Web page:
J Clin Periodontol. 2020 Jan 7. doi: 10.1111/jcpe.13248. [Epub ahead of print]
While the short-term effects of hormonal events on gingival inflammation have been well described, long-term effects on the periodontium have received less attention. The aim of this cross-sectional population-based study was to evaluate the association between hormone-related events and periodontitis in a representative sample of the post-menopausal women of South Korea.
MATERIALS AND METHODS:
A total of 10,273 postmenopausal women representative of 6.1 million of Koreans were examined. Periodontitis and severe periodontitis were defined according to the Community Periodontal Index (CPI≧3 and CPI = 4, respectively). Univariate and multivariate regression analyses using 3 different models were applied controlling for age, smoking and marital status, educational level, income, BMI, hypertension, stress and frequency of toothbrushing.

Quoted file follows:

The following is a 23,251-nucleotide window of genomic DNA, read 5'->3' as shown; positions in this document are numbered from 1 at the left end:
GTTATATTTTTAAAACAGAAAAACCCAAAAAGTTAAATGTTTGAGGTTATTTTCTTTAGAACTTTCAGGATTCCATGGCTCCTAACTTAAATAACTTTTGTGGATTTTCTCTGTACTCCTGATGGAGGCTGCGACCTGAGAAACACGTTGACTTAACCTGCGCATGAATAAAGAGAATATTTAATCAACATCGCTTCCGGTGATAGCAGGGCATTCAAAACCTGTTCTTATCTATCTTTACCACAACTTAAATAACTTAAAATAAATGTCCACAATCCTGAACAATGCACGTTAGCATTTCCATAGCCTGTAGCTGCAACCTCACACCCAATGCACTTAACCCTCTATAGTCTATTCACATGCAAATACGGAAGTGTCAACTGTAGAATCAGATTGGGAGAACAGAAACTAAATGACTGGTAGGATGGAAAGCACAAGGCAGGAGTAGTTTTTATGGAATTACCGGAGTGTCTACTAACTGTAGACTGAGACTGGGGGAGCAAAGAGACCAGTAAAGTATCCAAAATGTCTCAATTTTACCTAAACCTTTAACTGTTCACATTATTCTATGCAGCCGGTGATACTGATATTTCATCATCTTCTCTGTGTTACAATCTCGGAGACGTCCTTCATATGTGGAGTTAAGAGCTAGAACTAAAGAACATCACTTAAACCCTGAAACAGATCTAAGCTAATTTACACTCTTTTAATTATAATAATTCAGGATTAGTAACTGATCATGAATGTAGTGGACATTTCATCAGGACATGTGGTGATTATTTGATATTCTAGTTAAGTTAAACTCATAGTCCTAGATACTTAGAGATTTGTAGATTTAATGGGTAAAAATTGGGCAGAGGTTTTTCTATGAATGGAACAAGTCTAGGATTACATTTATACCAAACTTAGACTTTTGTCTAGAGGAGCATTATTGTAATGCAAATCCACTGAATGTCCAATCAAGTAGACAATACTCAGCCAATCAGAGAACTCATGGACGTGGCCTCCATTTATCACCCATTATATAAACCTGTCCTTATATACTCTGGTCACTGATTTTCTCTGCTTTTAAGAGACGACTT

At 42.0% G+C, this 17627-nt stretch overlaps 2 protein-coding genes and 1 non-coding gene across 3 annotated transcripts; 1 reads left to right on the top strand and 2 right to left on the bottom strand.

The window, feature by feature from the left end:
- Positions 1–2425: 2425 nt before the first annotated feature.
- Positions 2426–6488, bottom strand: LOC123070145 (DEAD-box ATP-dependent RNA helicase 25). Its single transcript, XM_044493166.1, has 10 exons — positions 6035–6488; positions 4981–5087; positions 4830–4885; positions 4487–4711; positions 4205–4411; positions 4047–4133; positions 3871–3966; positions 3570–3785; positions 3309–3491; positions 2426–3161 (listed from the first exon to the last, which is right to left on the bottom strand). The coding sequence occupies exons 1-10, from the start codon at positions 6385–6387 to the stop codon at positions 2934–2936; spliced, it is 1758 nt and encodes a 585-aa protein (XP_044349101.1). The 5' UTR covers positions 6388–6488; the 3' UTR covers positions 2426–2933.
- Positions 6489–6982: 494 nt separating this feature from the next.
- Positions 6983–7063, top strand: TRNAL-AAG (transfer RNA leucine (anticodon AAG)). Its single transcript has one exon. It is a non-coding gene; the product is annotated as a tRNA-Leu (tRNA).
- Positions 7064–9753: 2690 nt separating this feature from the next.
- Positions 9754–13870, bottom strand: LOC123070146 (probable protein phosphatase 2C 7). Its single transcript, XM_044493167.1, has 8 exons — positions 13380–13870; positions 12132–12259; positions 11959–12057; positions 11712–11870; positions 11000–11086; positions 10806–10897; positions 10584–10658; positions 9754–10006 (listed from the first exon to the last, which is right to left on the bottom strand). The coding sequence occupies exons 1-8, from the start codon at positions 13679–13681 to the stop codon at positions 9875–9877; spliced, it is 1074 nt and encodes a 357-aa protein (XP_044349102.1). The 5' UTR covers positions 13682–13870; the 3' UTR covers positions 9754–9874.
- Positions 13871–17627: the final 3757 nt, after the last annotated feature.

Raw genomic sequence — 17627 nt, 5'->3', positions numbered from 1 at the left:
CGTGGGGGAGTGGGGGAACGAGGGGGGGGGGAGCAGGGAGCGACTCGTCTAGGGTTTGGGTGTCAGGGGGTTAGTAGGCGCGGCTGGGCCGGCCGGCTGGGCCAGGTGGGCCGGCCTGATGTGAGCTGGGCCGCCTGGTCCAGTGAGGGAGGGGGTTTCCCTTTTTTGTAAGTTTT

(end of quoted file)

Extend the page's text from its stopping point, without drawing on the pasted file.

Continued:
Severe periodontitis was directly associated with a longer reproductive life (p-trend = 0.027) and with a longer duration of breastfeeding (48-72 months vs. 1-18 months: OR = 1.49; 95% CI:1.01-2.21). Conversely, early menopausal age (<46 vs. 49-50 yrs: OR = 0.74; 95% CI:0.56-0.97), history of artificial menopause (OR = 0.72; 95% CI:0.53-0.97), having more than 6 pregnancies (vs. 4: OR = 0.73; 95% CI:0.55-0.97), having more than 3 abortions (vs. 0: OR = 0.51; 95% CI:0.28-0.93) and having the first birth age > 26 years (vs. <21 yrs: OR = 0.71; 95% CI:0.52-0.97) were inversely associated with severe periodontitis.
In this large nationally-representative population, severe periodontitis was related to menopausal age, reproductive life length, number of pregnancies/abortions, first birth age and breastfeeding duration, while it was not to oral contraceptive and hormone replacement therapy usages.